Part of an internationally renowned materials handling solutions business, Diamond Phoenix is a market leader in the design, manufacture, integration and installation of innovative automated materials handling systems for today’s and tomorrow’s industry needs. Historically best known for its horizontal and vertical carousels, Diamond Phoenix offers an extensive suite of advanced equipment including static cranes and pallet handling, and has recently appointed Brian Skelham as its Senior Business Development Manager, with a brief to build Diamond Phoenix’s UK business in these areas. Its customer base spans a broad spread of industry sectors requiring the competitive edge that advanced automated storage and retrieval brings.
Diamond Phoenix has recently launched a major new product, EXACTPick, and is a frequent exhibitor at major UK warehousing and logistics exhibitions. Brian Skelham spoke to Warehouse & Logistics News.
Warehouse & Logistics News – Brian, when did you join Diamond Phoenix, and where were you working before?
I joined this spring, shortly before Logistics Link South. I have 25 years’ industry experience in automated materials handling systems, with big name companies.
WLN – What does your present role entail? What is your personal involvement in each project?
My role is the development of new business opportunities across multiple market sectors, working with clients to progress effective projects from concept to implementation. I’m involved from first meeting to handover, the level depending on the type of solution and size of project.
WLN – Are you the client contact throughout?
I’m continuously involved throughout the project and ultimately the first point of contact for clients.
WLN – What different types of materials handling equipment are in the Diamond Phoenix portfolio?
Our portfolio includes small parts storage; extractors and cranes; conveyors and sortation systems; and software solutions. We supply the complete infrastructure for moving items to and from storage and within the warehouse environment.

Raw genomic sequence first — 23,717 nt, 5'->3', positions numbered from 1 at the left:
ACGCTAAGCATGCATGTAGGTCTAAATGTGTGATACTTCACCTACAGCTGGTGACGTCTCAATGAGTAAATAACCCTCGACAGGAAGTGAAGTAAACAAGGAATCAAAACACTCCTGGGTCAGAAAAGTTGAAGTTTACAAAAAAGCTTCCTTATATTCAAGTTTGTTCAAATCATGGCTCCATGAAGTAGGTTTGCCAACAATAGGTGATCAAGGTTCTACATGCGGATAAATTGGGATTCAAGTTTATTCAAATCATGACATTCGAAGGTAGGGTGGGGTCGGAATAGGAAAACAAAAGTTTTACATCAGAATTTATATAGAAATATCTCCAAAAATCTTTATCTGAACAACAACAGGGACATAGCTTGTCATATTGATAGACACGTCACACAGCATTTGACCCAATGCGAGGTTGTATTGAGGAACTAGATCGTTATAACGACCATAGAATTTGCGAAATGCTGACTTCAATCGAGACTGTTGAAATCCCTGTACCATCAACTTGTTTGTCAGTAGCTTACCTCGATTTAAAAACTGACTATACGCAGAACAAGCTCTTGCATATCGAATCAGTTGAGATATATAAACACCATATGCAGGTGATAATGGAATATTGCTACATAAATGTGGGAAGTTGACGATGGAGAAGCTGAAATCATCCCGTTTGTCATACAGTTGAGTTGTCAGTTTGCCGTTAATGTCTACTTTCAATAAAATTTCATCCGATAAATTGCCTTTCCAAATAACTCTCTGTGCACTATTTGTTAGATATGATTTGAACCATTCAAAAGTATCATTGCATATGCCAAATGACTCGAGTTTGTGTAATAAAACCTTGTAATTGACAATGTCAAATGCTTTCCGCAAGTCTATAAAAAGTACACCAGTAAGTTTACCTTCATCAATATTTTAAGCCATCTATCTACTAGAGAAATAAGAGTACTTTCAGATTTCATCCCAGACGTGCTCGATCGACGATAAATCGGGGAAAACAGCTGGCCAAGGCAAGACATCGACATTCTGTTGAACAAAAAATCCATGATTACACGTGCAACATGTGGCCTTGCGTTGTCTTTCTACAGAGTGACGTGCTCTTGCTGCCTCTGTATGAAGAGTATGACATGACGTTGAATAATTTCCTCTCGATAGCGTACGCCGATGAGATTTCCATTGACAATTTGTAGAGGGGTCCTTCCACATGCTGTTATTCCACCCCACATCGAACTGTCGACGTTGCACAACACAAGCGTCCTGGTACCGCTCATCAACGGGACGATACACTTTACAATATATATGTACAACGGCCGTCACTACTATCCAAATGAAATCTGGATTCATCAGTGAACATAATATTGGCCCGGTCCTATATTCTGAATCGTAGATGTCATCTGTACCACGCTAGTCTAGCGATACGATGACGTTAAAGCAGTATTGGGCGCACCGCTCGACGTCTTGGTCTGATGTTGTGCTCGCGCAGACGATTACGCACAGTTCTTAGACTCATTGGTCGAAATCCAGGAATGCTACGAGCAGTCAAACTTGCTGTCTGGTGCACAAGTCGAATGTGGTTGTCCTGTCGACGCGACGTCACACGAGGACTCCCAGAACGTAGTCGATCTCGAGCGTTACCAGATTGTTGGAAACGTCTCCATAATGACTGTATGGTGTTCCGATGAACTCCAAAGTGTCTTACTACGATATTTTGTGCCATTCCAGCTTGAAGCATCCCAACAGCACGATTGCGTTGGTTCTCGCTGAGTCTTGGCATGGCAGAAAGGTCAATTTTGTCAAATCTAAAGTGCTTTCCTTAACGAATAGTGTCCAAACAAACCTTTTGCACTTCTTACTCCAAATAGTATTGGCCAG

WLN – What size of projects is your equipment used for?
As a systems integrator, Diamond Phoenix has an installation base of over 300 systems worldwide, from a single carousel to a fully automated warehouse.
WLN – You recently launched a new product EXACTPick. Can you tell us about it?
EXACTPick™ is controlling software, designed to enable customers to maximise the efficiency and accuracy of their order fulfillment processes. We have developed the system based on feedback from retailers, and being highly flexible it can be staffed to handle variations in picking demands. It also can combine full case and break pack picking into a single system. As a result, reserve storage is minimised or even eliminated, and replenishment activities can occur as workers are picking orders.
WLN – Who are you aiming it at?
We intend EXACTPick™ for use primarily in the apparel and shoe industry, but it can also be applied to other retailing and manufacturing sectors involving light loads. EXACTPick™ is designed to use less floor space than a traditional rack or shelving system, which allows for high density storage, flexible staffing, and faster picking rates.
WLN – Any plans for further new products?
Diamond Phoenix continually invests in R&D for new technology, and we have several exciting developments in the pipeline for 2009 release. Watch this space…
WLN – Which sums up Diamond Phoenix better – product manufacturers or solution providers?
We’re focused on being a full service provider, though we will happily sell our equipment to other integrators.